Join the blub: The benefits of crying
We're always told that a good cry will make us feel better. So why not get together and let the tears flow?
Tuesday 10 April 2007
Take a look at the self-help section at your local bookshop. You'll find an array of brightly coloured books with the word "happiness" on the spine: Twelve Steps to Happiness, Happiness is a Choice, The Happiness Makeover. Everyone wants to be happy. In America, it's a constitutional right - life, liberty, and the pursuit of happiness. We're constantly told of the therapeutic value of laughter, but what about crying? There's a Jewish saying: "What soap is for the body, tears are for the soul."
Is there truth in this? The last time Britain saw a mass outpouring of lachrymal secretion was at the funeral of Diana, Princess of Wales, and that was more like mass hysteria than genuine sadness.
Today, we're more interested in chasing the happiness rainbow. We feel that if we're not relentlessly, deliriously joyful, our lives have somehow failed. In the West, laughter clubs are now all the rage. These originated in India in 1995, when a physician who had read about the positive effects of laughter gathered people to stand around and force the chuckles. Soon, London and the rest of the world caught on.
In Japan, however, crying is all the rage. The Japanese call it the "crying boom" - everyone wants a bit of sadness in their lives. Instead of going to a karaoke bar after work to wind down, businesspeople watch weepy films (called "tear films") at these crying clubs. There is also a huge demand for sad TV dramas and books, each graded by its ability to induce tears.
Unfortunately, little research has been done on the benefits of crying. There's something dubious about stimulating tears in people. What do you do; tell them their mother has died, and "can you weep into this test tube, please?" Tough to get that one past the ethical review board.
On the other hand, a lot has been written about the therapeutic value of laughter. It lowers stress-hormone levels, increases levels of some immunoglobulins (antibodies) and lowers blood pressure. Laughter gives the facial, abdominal and back muscles and diaphragm a good workout - which explains why you may ache all over after leaving a comedy club.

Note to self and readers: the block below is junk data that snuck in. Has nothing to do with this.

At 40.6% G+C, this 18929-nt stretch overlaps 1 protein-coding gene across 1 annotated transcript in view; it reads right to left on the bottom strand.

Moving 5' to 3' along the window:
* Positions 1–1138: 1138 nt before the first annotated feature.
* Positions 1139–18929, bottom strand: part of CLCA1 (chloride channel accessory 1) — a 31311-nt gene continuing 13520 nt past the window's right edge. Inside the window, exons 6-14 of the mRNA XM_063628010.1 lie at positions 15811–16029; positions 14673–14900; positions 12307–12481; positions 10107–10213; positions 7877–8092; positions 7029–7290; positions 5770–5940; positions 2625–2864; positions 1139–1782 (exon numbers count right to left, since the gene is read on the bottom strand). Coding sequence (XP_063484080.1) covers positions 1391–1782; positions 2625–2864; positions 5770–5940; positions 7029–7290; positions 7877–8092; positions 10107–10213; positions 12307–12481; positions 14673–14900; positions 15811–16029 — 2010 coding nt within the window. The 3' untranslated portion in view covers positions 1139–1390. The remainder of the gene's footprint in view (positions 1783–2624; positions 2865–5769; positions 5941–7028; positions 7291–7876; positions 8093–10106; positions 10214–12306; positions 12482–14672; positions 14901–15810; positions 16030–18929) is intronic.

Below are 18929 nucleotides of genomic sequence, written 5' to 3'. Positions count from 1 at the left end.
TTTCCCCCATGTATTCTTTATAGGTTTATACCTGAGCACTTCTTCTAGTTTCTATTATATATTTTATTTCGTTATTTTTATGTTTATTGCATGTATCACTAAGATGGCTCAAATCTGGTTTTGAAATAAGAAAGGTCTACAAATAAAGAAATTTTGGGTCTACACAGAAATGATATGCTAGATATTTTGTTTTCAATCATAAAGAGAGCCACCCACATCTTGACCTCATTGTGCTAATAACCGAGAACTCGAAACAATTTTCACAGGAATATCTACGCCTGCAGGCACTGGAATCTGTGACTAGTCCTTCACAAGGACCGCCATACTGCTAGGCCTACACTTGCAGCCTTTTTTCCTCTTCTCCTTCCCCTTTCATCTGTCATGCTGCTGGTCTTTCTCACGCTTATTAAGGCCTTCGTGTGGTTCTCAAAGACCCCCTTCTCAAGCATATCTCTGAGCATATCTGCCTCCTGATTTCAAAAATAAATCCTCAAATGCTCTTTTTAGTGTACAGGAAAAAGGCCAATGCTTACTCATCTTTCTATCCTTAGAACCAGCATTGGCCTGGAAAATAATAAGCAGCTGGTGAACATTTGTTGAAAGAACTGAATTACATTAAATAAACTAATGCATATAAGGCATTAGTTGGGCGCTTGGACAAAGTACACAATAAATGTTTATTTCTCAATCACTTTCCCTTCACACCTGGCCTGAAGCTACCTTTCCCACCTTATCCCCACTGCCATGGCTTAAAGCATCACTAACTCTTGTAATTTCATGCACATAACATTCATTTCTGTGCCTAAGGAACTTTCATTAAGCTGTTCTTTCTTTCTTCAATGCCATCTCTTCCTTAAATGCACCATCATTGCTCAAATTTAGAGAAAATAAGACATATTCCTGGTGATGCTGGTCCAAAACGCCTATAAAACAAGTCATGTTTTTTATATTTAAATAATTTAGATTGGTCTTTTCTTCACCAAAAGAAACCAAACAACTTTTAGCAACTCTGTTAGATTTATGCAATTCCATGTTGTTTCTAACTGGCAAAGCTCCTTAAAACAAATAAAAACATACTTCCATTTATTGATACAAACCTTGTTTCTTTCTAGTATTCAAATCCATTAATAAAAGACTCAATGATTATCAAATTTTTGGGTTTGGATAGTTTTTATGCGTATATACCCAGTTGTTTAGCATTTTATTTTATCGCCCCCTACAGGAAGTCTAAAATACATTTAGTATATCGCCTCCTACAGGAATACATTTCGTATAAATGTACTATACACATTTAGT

But laughter has a dark side. You might think that most asthma attacks are triggered by pollen, dust mites and mould, but you'd be wrong. Laughter is actually the most common trigger, according to a study conducted by Dr Stuart Garay at the New York University medical centre.
If laughter and crying are just two ends of the spectrum of human emotions, why do we elevate one and denigrate the other? The novelist Kurt Vonnegut wrote: "Laughter and tears are both responses to frustration and exhaustion. I myself prefer to laugh, since there is less cleaning up to do afterward." We can forgive Vonnegut his preference for laughter; he did witness the destruction of Dresden, so he's probably had his fill of misery. But couldn't the rest of us benefit from a few more tears?
By this, I mean emotional tears. There are three types of tears: continuous tears, which stop our eyes drying up; reflex tears, caused by irritants such as smoke; and emotional tears (or "psychogenic lachrymations", the medical term). The emotion needn't be sadness; people shed emotional tears out of frustration, anger, relief, sometimes even in an aesthetic experience such as the birth of a child or the unveiling of the latest Lamborghini.
We know that crying emotional tears has a social function in that it brings us closer together. We learn as babies that crying draws attention, and that the louder that we cry, the more attention we get.
"Crying is a social tool," says Dr Simon Moore, the academic leader in psychology at London Metropolitan University, "but if it was just a social tool, people wouldn't cry in private. Crying must serve some sort of physiological service."